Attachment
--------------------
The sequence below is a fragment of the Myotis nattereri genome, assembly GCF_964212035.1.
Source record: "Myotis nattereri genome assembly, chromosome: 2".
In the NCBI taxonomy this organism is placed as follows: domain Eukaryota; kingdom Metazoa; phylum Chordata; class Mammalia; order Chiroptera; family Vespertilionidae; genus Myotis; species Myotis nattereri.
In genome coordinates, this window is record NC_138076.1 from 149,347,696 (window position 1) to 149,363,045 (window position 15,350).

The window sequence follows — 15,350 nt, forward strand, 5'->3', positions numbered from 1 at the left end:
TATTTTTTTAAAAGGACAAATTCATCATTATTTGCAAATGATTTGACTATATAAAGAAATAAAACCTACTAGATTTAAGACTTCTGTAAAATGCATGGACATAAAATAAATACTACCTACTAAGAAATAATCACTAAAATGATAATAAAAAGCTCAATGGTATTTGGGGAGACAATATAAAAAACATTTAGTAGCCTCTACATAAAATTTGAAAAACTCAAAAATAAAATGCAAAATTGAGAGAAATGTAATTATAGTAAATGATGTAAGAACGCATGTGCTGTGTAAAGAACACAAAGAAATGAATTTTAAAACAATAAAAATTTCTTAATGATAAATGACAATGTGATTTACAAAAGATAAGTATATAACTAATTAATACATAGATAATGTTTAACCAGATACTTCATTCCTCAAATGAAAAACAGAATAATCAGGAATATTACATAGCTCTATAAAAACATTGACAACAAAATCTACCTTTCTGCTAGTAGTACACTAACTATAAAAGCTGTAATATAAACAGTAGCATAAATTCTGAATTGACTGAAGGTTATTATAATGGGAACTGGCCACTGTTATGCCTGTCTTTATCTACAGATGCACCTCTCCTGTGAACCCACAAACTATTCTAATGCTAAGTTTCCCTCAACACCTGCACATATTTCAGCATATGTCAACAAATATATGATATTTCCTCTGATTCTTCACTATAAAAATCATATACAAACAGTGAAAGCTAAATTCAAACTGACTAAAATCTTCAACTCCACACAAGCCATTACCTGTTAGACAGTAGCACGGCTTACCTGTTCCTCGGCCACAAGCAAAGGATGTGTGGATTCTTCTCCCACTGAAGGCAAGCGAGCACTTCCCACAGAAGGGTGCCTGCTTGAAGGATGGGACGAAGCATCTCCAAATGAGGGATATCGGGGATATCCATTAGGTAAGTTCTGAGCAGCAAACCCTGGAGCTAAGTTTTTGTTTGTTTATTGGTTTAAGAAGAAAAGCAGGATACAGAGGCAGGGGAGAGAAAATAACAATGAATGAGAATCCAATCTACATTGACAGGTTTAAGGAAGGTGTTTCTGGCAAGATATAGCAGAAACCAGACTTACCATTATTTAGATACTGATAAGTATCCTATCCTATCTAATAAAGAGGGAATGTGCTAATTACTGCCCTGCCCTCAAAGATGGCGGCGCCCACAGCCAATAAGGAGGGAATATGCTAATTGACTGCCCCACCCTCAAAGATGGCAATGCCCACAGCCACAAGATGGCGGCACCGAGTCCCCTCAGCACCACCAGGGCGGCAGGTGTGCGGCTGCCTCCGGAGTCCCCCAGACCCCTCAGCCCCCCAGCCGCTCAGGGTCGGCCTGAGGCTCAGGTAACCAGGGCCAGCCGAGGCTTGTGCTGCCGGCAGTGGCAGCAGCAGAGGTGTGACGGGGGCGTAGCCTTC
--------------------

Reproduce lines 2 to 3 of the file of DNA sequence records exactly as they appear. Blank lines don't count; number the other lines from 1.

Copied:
Source record: "Myotis nattereri genome assembly, chromosome: 2".
In the NCBI taxonomy this organism is placed as follows: domain Eukaryota; kingdom Metazoa; phylum Chordata; class Mammalia; order Chiroptera; family Vespertilionidae; genus Myotis; species Myotis nattereri.